A basic roux starts with butter and fat of some sort. The traditional recipe is 1:1, but it depends on how thick you like your finished sauce to be. This recipe for roux shows how to do a white roux, step by step, and also gives suggestions for making a blonde, brown and Creole roux, as well.
Everyone loves the flavor of a silky and creamy sauce for shrimp Alfredo, or a rich gravy in a big bowl of gumbo or a decadent beef stew, but no one loves the taste of raw flour mixed with water to thick that sauce. The answer? Make a roux before you make the sauce. It will thicken the sauce beautifully with no raw flour taste and also give the sauce a lovely color.
What is a roux?
A roux is a French technique which dates back more than 300 years. A well cooked roux gives a gravy or sauce a silky smooth flavor with a bit of a toasty flavor that comes from cooking the flour. The word is pronounced “roo” and the technique is much easier to do than you might think.
In French cuisine, the technique of cooking a roux is done by using equal amounts of flour and butter. They are cooked for a various periods of time from short to quite long. This gets rid of the raw taste of the flour and also gives the roux its desired color depending on the cooking time. When you cook the flour and butter together, it also helps to prevent lumps from forming when you add some liquid to the pan to make a sauce.
You can use normal flour or the whole wheat variety (as I did in this lightened up seafood chowder recipe) with great success.
What color is a roux?
The answer to this question depends on the sauce you plan to make. A roux can be white, blonde, brown or Creole (dark brown). The longer you cook the flour and butter together, the darker the roux will be. There are several types of roux:
- white roux (short cooking time) – used for bechamel sauces and other light sauces where color is not wanted.
- blonde roux (medium cooking time) – used for a velouté. The color of the roux is a bit darker because the roux is just at the beginning stages of caramelization.
- Brown roux (quite a long cooking time) – used for brown sauces where a dark color is desirable. The roux will get quite a nutty flavor.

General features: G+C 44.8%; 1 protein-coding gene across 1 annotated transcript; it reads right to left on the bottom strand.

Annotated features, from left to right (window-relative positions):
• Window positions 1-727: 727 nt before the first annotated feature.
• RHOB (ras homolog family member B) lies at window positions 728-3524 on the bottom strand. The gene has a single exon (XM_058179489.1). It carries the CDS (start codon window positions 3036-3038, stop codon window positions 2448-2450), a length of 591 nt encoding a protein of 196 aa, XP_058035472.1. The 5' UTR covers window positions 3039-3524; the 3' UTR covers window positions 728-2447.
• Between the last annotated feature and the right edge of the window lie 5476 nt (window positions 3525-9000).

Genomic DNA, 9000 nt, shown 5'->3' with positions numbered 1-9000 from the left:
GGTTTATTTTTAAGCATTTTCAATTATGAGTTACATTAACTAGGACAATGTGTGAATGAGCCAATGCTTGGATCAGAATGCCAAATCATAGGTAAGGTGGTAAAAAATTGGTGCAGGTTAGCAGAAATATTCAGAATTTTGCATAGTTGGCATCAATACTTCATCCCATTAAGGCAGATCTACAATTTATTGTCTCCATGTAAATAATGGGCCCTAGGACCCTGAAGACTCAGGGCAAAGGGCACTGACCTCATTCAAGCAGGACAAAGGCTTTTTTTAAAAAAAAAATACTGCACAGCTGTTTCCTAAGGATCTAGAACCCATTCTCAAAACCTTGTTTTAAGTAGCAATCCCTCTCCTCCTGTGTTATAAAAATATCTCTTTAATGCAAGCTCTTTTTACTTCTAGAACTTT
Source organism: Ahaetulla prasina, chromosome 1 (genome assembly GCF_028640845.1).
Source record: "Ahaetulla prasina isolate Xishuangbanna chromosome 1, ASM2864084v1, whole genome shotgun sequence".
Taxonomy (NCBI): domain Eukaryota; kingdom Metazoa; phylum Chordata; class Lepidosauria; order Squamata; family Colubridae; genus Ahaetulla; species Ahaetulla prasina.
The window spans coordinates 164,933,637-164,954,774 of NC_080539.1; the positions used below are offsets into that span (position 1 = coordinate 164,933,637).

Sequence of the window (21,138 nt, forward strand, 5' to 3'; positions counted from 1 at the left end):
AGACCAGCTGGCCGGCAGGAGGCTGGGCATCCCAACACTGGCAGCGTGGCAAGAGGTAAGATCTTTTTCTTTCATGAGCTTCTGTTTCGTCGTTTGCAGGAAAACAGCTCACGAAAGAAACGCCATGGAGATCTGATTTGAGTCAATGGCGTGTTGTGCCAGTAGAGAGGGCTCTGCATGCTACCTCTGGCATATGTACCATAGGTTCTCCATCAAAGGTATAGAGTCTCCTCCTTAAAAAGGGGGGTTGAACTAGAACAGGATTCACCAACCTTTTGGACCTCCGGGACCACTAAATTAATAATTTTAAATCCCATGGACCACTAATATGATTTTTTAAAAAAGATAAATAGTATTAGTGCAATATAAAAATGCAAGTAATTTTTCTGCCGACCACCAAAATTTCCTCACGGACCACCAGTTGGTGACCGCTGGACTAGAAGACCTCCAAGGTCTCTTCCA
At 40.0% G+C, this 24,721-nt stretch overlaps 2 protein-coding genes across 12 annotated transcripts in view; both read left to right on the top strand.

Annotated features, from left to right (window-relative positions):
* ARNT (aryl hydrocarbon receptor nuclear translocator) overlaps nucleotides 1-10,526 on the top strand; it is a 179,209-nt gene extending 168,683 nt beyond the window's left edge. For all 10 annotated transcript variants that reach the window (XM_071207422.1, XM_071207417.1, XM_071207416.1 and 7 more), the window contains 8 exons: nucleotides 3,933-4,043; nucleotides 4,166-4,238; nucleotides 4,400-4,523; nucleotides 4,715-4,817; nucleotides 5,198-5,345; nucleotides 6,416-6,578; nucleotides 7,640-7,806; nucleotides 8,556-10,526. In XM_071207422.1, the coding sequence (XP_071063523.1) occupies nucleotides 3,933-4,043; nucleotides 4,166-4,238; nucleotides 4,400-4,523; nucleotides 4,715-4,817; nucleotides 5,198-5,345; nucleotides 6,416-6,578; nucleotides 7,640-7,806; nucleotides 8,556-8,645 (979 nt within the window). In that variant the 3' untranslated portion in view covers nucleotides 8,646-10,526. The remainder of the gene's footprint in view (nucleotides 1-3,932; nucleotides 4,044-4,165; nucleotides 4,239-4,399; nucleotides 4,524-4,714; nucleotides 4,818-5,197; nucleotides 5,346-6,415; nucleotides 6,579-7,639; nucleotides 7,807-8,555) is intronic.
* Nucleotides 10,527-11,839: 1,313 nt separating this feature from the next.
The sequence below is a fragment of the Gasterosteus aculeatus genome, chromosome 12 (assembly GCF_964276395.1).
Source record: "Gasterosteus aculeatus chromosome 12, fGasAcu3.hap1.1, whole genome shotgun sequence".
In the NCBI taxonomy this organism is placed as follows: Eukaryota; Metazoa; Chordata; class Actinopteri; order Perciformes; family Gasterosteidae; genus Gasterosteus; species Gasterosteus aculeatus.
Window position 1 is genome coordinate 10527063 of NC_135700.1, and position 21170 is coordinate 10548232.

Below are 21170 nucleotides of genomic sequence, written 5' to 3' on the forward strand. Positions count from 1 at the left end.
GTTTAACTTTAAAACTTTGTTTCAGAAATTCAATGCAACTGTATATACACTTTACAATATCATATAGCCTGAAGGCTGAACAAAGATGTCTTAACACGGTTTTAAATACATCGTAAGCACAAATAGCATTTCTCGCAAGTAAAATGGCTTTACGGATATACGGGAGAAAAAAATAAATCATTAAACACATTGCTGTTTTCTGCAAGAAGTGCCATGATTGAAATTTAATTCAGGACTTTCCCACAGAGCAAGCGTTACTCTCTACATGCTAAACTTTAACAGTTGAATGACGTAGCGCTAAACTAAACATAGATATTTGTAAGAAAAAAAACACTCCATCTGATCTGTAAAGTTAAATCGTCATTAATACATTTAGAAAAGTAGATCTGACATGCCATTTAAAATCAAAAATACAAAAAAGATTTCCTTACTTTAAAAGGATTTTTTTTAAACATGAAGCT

- Creole roux (longest cooking time) Often lard is used in place of butter. This type of roux is used in Cajun cooking and is used more for flavoring than for thickening. A creole roux is often used in Gumbo recipes.
What fat should you use in a roux?
Any kind of fat will work. Here are some ideas:
- Bacon fat. duck fat or lard are all good choices for a dark roux if you plan to make a gumbo or heavy smoky tasting recipe.
- Shortening is often used to make cheesy sauces, since the flavor is light and doesn’t take over the dish.
- Butter is most often used to make a light roux that will be the base of a creamy dish, like a soup. It is also often used to make a roux for macaroni and cheese.
- Clarified butter or coconut oil, along with gluten free flour or rice flour will give you a gluten free or Paleo roux recipe.
Recipe for Roux
Today we will learning how to make a roux with butter and flour and we will use it to thicken a Parmesan garlic sauce. I’ll also give some tips for making the other types of roux recipes as well. Being able to make a basic roux is a skill that every home cook should have in their arsenal of cooking tips. It is something that I do very often when I make gravies and sauces since it turns a thin sauce into something smooth and silky with a delicious flavor.
Although there can be some variations, most roux recipes start with a combination of equal parts of flour and butter. So if you are using 4 tablespoons of flour in the base of the sauce, you will also use 4 tablespoons of butter. This will give you the desired thickness for the sauce. Using less butter will make the sauce thicker and using less flour will make it thinner.